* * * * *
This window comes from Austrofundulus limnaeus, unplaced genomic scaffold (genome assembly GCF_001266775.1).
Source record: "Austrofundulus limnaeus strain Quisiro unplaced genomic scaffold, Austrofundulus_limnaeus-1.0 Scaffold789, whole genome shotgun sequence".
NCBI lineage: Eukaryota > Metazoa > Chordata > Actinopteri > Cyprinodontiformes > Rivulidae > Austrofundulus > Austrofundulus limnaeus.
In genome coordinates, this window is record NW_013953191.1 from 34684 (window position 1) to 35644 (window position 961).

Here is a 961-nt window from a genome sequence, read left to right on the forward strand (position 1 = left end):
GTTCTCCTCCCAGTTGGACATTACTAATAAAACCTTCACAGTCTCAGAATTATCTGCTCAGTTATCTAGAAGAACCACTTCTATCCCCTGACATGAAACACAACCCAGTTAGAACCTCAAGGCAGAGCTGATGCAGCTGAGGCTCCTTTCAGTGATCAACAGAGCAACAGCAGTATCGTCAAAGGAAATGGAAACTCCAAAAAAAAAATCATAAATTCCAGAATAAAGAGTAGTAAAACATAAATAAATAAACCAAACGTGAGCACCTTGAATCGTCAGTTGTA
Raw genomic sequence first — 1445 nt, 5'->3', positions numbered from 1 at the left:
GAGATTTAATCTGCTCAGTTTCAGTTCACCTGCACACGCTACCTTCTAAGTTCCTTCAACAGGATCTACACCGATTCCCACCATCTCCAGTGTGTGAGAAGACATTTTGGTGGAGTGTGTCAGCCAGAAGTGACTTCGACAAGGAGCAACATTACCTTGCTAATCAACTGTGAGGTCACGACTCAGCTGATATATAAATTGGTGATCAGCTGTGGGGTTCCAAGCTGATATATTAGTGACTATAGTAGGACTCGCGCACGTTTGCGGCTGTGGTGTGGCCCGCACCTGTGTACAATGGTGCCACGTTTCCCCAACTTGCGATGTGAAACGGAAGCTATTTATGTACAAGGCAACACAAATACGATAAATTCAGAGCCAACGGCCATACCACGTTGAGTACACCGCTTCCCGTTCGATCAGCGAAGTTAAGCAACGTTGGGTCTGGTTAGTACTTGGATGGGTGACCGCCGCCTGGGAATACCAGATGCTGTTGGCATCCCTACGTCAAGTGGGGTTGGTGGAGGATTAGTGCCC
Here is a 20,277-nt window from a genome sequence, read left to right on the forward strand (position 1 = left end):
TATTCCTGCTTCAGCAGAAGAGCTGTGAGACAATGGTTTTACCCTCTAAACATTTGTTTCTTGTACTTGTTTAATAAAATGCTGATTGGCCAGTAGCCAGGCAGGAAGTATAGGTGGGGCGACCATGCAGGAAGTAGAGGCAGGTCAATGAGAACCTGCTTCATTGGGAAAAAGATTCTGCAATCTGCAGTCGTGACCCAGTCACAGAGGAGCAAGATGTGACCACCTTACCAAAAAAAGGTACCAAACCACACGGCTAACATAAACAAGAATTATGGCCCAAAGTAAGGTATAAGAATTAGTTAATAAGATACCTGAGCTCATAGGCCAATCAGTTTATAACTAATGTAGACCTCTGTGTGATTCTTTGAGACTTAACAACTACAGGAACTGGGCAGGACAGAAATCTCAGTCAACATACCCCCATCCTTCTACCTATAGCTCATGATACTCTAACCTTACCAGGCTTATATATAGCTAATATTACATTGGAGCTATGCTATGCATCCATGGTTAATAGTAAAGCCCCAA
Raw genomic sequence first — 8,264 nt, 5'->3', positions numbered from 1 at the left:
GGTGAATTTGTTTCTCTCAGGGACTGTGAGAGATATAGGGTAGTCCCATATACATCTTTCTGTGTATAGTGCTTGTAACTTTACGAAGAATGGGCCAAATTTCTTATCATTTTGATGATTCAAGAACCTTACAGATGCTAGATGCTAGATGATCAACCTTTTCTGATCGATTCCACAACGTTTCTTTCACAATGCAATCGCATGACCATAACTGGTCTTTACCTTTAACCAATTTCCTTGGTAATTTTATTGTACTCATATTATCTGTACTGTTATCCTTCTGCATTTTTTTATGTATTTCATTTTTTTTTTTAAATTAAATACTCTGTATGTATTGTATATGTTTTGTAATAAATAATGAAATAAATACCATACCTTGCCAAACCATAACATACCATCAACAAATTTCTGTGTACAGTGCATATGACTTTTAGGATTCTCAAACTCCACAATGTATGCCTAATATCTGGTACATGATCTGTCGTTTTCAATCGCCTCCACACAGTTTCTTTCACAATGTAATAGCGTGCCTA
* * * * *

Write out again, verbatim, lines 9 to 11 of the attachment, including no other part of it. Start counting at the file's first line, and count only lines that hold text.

Here is a 20,277-nt window from a genome sequence, read left to right on the forward strand (position 1 = left end):
TATTCCTGCTTCAGCAGAAGAGCTGTGAGACAATGGTTTTACCCTCTAAACATTTGTTTCTTGTACTTGTTTAATAAAATGCTGATTGGCCAGTAGCCAGGCAGGAAGTATAGGTGGGGCGACCATGCAGGAAGTAGAGGCAGGTCAATGAGAACCTGCTTCATTGGGAAAAAGATTCTGCAATCTGCAGTCGTGACCCAGTCACAGAGGAGCAAGATGTGACCACCTTACCAAAAAAAGGTACCAAACCACACGGCTAACATAAACAAGAATTATGGCCCAAAGTAAGGTATAAGAATTAGTTAATAAGATACCTGAGCTCATAGGCCAATCAGTTTATAACTAATGTAGACCTCTGTGTGATTCTTTGAGACTTAACAACTACAGGAACTGGGCAGGACAGAAATCTCAGTCAACATACCCCCATCCTTCTACCTATAGCTCATGATACTCTAACCTTACCAGGCTTATATATAGCTAATATTACATTGGAGCTATGCTATGCATCCATGGTTAATAGTAAAGCCCCAA
Raw genomic sequence first — 8,264 nt, 5'->3', positions numbered from 1 at the left: